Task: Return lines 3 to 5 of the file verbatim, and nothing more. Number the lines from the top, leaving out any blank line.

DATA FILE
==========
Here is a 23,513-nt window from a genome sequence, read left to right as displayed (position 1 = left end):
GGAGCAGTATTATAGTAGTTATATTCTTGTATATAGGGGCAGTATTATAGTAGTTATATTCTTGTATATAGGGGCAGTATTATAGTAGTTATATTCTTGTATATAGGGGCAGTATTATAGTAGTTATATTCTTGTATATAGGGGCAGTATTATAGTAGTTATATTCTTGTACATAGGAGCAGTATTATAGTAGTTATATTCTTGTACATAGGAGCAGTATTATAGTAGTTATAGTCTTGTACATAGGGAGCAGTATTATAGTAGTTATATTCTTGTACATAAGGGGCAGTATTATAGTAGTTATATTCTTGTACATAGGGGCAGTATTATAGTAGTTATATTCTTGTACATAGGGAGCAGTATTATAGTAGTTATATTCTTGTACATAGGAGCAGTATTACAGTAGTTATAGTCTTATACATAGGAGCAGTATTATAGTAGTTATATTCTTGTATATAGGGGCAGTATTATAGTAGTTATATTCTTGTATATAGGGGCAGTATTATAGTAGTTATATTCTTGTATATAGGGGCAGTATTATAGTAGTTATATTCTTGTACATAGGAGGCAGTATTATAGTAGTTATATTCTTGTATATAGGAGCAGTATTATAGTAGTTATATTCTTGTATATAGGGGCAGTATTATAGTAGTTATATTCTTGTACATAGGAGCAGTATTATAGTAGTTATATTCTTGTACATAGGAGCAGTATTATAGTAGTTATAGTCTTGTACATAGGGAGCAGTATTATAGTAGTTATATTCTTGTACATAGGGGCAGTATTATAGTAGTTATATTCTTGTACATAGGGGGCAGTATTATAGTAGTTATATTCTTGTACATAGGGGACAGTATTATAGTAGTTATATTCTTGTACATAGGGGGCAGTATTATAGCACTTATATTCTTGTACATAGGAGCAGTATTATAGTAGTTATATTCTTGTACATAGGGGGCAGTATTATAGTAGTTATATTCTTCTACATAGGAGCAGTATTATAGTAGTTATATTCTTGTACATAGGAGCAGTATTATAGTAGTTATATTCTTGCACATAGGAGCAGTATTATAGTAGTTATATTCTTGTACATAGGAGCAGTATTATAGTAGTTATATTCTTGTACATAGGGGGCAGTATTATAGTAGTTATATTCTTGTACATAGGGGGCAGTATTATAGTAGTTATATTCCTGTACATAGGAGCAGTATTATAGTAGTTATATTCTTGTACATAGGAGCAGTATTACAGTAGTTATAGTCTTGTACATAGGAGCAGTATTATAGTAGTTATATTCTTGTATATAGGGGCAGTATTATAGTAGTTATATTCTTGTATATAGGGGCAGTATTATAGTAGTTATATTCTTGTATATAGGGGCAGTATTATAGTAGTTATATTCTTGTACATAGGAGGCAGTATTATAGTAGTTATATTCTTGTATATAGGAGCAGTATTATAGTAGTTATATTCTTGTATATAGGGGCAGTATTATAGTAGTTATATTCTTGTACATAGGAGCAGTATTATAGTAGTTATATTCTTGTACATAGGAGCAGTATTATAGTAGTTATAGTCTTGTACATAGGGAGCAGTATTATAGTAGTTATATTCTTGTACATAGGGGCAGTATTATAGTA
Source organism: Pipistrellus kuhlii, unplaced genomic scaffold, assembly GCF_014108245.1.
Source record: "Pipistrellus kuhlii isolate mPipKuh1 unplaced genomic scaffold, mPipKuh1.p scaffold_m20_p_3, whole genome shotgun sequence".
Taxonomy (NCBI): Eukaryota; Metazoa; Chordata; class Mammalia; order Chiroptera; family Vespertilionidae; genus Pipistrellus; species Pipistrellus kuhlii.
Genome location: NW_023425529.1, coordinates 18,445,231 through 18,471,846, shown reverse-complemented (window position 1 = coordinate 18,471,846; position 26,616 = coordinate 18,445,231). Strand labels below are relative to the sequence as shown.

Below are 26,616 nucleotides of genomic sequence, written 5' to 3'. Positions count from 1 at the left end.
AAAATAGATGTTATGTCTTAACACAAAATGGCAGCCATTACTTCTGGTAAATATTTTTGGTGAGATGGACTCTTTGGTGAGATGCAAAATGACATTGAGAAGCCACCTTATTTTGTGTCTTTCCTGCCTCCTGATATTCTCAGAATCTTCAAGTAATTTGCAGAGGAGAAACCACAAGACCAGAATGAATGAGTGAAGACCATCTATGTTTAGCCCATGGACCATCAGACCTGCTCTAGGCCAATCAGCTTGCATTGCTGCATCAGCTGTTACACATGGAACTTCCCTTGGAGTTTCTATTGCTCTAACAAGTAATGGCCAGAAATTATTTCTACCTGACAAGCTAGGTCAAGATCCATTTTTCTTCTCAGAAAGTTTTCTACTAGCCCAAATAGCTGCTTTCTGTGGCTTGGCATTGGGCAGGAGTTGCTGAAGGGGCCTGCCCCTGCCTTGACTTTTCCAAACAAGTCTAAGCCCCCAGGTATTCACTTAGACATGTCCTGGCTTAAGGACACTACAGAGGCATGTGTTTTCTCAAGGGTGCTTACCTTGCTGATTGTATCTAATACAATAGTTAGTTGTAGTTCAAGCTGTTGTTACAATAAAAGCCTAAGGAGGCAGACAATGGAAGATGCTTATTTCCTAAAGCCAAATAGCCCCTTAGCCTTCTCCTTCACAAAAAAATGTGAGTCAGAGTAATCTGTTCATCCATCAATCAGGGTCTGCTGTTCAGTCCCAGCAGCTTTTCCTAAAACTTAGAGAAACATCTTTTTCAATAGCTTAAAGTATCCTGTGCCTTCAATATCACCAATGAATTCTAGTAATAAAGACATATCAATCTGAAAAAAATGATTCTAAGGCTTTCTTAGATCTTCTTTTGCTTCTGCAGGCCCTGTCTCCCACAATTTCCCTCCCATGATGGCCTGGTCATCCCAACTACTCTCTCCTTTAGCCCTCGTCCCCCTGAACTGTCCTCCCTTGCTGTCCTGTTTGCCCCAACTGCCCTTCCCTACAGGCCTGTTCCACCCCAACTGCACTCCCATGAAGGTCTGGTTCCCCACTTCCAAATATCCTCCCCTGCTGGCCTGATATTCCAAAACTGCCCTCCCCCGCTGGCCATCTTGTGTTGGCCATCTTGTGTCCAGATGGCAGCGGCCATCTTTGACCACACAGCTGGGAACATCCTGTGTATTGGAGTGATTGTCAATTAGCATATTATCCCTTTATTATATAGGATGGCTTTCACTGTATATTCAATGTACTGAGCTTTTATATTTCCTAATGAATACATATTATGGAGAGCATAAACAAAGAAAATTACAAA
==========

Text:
Source organism: Pipistrellus kuhlii, unplaced genomic scaffold, assembly GCF_014108245.1.
Source record: "Pipistrellus kuhlii isolate mPipKuh1 unplaced genomic scaffold, mPipKuh1.p scaffold_m20_p_3, whole genome shotgun sequence".
Taxonomy (NCBI): Eukaryota; Metazoa; Chordata; class Mammalia; order Chiroptera; family Vespertilionidae; genus Pipistrellus; species Pipistrellus kuhlii.